Making sense of the ASA

The annual meeting of the American Sociological Association is taking place in San Francisco this week, and it is a tsunami of ideas, methodologies, research strategies, sections, and fields of study. Begin with the program: it is vast. Over five thousand names are listed in the index as presenters, discussants, and chairs; there are 600 sessions, numerous “tables” for smaller presentations, and an endless stream of “authors meet critics.” And so many of the books, papers, talks, and discussions seem worth reading and thinking about.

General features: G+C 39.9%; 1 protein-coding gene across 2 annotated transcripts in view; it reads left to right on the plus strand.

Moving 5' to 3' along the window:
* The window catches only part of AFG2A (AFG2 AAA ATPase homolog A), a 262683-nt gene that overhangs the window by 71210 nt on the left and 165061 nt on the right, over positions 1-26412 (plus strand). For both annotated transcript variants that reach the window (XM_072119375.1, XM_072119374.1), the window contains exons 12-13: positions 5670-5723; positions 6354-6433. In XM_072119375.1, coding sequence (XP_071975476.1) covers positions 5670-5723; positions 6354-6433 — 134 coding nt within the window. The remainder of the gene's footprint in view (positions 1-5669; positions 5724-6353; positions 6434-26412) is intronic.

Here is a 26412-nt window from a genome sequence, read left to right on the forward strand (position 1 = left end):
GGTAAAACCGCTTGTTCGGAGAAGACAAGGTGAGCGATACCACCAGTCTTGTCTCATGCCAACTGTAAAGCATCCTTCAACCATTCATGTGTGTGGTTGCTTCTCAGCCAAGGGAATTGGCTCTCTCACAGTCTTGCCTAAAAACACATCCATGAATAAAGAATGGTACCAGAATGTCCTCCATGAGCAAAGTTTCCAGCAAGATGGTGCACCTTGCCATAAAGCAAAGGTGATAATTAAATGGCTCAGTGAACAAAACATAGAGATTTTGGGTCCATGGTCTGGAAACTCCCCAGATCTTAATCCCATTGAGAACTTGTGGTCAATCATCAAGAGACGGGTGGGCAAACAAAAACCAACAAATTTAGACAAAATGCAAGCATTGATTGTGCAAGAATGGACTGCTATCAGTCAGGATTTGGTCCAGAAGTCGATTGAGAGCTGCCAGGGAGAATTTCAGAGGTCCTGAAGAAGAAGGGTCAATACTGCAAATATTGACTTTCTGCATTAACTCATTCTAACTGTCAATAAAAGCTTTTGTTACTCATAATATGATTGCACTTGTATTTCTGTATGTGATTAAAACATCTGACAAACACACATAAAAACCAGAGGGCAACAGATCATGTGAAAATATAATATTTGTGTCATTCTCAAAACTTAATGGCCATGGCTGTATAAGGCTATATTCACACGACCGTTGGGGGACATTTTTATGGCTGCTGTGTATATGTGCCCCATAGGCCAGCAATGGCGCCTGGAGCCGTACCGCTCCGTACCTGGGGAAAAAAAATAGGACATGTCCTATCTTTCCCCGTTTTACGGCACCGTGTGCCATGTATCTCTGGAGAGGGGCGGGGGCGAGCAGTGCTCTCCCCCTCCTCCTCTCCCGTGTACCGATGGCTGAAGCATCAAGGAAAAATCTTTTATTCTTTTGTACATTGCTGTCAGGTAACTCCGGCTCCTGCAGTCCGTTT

But that poses a difficult problem: no one can possibly read all the books, think about all the methods, consider all the fascinating questions and problems raised. So how are we to think of the role of this annual meeting? Is it an effective way of bringing the profession together, nationally and internationally, senior and junior? Or is it more like a super-sized hardware store where you pretty much need to know what you need before you enter the door, or you will be lost among the nail guns, paints, nuts and bolts, plumbing equipment, and sand paper that confront you? Can we think of the ASA annual meeting as a place for genuine “browsing”, where specialists can get exposed to innovative and unfamiliar thinking from other parts of the profession? Or is it a place where the Bourdieusians, the quants, the ethnographically inclined, and the historical comparativists largely keep to themselves, like a segmented social media flow? (One person tunes into the DemocracyNow flow with its associated twitter feeds and followers while the other gets her news from the firehouse of Fox and its online choirs.) Or in other words, does the ASA feed segment into the subdisciplines and their groups of practitioners, so that everyone gets more of what he or she already knows very well?